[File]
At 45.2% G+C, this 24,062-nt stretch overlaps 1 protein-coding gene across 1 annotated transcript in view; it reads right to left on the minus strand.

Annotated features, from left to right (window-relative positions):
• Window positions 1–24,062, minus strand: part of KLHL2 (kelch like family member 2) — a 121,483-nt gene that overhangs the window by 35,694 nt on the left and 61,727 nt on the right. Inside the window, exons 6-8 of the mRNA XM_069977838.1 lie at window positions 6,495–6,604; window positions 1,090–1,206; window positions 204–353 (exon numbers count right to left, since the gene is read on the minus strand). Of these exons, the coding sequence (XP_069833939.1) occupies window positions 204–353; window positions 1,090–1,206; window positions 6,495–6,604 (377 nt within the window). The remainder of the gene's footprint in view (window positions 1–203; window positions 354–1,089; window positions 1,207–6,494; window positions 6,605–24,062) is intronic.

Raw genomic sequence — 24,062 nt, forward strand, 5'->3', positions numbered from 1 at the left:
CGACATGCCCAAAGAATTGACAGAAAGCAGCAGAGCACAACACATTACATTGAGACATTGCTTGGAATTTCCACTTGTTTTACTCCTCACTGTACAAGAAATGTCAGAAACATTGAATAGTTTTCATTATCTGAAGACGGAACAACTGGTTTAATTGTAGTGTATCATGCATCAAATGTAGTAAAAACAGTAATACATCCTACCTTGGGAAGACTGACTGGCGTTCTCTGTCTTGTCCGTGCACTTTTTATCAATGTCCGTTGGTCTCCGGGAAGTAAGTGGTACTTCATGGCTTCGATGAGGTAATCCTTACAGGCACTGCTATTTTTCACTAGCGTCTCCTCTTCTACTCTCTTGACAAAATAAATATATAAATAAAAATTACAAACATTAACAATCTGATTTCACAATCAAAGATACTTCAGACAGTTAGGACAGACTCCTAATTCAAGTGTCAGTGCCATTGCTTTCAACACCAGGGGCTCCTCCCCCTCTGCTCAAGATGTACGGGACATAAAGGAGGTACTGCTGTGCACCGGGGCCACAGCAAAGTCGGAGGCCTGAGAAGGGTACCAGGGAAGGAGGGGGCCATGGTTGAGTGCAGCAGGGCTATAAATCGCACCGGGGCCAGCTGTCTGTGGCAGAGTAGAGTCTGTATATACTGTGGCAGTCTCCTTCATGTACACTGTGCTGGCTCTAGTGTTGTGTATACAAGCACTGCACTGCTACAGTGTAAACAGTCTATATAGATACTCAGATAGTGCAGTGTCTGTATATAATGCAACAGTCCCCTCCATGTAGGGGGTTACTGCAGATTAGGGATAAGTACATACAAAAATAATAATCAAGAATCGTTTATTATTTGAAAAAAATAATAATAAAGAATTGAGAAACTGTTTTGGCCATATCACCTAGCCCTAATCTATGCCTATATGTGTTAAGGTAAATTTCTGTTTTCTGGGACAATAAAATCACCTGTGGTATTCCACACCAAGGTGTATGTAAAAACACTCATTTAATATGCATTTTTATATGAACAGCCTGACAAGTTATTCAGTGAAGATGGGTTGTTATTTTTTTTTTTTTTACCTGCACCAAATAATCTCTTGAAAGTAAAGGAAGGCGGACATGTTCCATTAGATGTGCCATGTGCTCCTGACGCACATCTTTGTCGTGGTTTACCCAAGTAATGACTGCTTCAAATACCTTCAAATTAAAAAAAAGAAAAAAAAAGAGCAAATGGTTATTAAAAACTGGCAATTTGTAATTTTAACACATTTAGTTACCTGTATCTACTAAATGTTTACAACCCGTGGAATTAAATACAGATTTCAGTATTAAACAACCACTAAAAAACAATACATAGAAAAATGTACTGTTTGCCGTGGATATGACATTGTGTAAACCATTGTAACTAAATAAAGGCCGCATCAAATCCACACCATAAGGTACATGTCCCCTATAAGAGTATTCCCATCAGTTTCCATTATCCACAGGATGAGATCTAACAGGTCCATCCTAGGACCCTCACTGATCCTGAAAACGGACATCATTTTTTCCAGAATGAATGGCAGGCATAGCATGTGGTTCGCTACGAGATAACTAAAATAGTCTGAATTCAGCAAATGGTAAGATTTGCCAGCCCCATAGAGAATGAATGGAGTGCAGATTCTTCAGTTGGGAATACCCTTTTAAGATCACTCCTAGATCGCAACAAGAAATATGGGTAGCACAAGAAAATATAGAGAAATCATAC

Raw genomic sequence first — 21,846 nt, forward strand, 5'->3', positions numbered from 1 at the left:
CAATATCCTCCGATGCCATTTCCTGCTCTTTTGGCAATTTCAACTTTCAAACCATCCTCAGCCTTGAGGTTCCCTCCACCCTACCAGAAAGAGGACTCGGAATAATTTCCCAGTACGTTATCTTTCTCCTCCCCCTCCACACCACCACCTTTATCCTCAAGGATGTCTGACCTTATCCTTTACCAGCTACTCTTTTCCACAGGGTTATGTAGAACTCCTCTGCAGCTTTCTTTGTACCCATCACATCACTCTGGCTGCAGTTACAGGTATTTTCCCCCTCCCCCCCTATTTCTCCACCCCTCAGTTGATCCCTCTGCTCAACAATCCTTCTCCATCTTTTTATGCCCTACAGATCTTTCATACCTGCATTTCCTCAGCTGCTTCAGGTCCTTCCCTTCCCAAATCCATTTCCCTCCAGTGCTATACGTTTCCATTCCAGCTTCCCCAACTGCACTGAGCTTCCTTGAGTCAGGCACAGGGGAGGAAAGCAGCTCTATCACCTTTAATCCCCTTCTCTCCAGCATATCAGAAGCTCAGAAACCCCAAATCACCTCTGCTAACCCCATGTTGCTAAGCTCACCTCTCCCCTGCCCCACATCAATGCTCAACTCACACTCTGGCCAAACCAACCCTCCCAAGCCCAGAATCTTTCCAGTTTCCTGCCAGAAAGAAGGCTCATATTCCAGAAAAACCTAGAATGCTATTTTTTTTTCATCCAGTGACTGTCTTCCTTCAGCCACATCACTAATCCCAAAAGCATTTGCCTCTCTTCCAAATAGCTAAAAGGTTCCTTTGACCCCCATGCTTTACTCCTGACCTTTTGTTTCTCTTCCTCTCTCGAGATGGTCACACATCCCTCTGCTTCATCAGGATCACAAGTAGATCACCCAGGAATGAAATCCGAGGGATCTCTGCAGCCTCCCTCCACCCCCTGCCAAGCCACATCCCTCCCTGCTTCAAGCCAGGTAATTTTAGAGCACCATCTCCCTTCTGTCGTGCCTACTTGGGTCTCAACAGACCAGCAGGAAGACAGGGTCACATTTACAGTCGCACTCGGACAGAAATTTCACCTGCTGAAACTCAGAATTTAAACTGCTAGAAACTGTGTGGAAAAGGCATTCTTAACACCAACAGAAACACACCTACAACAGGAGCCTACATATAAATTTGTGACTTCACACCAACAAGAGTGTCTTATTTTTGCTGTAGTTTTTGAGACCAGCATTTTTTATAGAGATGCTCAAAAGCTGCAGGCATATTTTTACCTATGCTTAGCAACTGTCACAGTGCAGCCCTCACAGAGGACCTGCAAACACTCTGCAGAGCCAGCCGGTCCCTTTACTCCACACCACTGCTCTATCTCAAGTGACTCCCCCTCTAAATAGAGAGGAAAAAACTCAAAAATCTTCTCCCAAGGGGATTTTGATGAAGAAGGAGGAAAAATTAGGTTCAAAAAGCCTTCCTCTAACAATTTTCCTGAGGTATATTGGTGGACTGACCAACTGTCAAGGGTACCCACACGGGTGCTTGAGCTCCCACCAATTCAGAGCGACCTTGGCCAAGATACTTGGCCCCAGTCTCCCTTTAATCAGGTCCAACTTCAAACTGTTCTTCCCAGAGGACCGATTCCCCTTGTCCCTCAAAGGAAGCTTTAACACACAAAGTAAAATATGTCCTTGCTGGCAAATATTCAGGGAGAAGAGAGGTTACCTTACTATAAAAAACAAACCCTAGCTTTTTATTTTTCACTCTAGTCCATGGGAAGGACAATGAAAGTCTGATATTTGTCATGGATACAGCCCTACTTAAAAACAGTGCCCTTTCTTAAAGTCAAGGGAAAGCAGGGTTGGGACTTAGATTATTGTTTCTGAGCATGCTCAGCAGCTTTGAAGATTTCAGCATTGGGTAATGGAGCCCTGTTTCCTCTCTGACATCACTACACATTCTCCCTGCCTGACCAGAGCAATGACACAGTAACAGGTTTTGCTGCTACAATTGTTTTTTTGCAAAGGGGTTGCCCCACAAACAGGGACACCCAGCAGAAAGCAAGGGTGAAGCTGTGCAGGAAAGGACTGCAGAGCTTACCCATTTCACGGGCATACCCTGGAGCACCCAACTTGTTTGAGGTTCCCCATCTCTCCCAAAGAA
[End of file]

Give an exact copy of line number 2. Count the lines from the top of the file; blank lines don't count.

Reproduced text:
Annotated features, from left to right (window-relative positions):